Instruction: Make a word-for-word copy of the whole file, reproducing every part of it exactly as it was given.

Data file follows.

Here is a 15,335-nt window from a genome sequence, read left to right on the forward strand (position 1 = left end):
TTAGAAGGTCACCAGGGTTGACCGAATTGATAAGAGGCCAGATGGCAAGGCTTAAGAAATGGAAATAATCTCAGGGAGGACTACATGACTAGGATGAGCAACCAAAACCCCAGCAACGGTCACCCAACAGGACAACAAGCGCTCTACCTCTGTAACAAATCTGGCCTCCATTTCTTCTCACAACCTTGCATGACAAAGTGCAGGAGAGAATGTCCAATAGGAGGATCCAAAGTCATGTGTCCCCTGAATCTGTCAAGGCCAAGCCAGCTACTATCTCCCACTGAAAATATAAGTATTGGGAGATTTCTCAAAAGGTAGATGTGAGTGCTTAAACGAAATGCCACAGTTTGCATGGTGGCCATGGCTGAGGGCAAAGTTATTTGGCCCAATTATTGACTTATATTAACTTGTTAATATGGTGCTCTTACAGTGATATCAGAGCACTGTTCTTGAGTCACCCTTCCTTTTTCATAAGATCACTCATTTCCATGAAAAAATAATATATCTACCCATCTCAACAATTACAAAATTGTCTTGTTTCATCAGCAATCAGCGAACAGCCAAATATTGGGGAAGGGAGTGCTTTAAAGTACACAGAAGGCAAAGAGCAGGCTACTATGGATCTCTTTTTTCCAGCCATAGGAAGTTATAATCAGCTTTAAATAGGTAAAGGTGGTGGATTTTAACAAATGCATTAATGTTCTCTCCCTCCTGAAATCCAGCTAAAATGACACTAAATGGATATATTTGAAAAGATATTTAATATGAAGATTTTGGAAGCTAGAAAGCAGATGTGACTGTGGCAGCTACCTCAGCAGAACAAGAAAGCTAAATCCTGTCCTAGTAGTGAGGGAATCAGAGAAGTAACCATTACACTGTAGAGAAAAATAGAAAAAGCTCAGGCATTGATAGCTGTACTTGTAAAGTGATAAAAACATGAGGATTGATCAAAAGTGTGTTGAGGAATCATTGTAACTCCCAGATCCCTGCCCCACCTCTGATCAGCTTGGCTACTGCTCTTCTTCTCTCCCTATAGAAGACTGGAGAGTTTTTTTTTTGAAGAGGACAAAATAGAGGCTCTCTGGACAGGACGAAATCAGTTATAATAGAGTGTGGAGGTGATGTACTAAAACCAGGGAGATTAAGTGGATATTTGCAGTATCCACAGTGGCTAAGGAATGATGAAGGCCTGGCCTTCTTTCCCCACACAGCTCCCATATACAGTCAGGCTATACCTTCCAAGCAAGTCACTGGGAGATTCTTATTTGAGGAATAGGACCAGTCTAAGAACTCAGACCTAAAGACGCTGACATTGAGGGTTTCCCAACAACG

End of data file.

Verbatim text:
Here is a 15,335-nt window from a genome sequence, read left to right on the forward strand (position 1 = left end):
TTAGAAGGTCACCAGGGTTGACCGAATTGATAAGAGGCCAGATGGCAAGGCTTAAGAAATGGAAATAATCTCAGGGAGGACTACATGACTAGGATGAGCAACCAAAACCCCAGCAACGGTCACCCAACAGGACAACAAGCGCTCTACCTCTGTAACAAATCTGGCCTCCATTTCTTCTCACAACCTTGCATGACAAAGTGCAGGAGAGAATGTCCAATAGGAGGATCCAAAGTCATGTGTCCCCTGAATCTGTCAAGGCCAAGCCAGCTACTATCTCCCACTGAAAATATAAGTATTGGGAGATTTCTCAAAAGGTAGATGTGAGTGCTTAAACGAAATGCCACAGTTTGCATGGTGGCCATGGCTGAGGGCAAAGTTATTTGGCCCAATTATTGACTTATATTAACTTGTTAATATGGTGCTCTTACAGTGATATCAGAGCACTGTTCTTGAGTCACCCTTCCTTTTTCATAAGATCACTCATTTCCATGAAAAAATAATATATCTACCCATCTCAACAATTACAAAATTGTCTTGTTTCATCAGCAATCAGCGAACAGCCAAATATTGGGGAAGGGAGTGCTTTAAAGTACACAGAAGGCAAAGAGCAGGCTACTATGGATCTCTTTTTTCCAGCCATAGGAAGTTATAATCAGCTTTAAATAGGTAAAGGTGGTGGATTTTAACAAATGCATTAATGTTCTCTCCCTCCTGAAATCCAGCTAAAATGACACTAAATGGATATATTTGAAAAGATATTTAATATGAAGATTTTGGAAGCTAGAAAGCAGATGTGACTGTGGCAGCTACCTCAGCAGAACAAGAAAGCTAAATCCTGTCCTAGTAGTGAGGGAATCAGAGAAGTAACCATTACACTGTAGAGAAAAATAGAAAAAGCTCAGGCATTGATAGCTGTACTTGTAAAGTGATAAAAACATGAGGATTGATCAAAAGTGTGTTGAGGAATCATTGTAACTCCCAGATCCCTGCCCCACCTCTGATCAGCTTGGCTACTGCTCTTCTTCTCTCCCTATAGAAGACTGGAGAGTTTTTTTTTTGAAGAGGACAAAATAGAGGCTCTCTGGACAGGACGAAATCAGTTATAATAGAGTGTGGAGGTGATGTACTAAAACCAGGGAGATTAAGTGGATATTTGCAGTATCCACAGTGGCTAAGGAATGATGAAGGCCTGGCCTTCTTTCCCCACACAGCTCCCATATACAGTCAGGCTATACCTTCCAAGCAAGTCACTGGGAGATTCTTATTTGAGGAATAGGACCAGTCTAAGAACTCAGACCTAAAGACGCTGACATTGAGGGTTTCCCAACAACG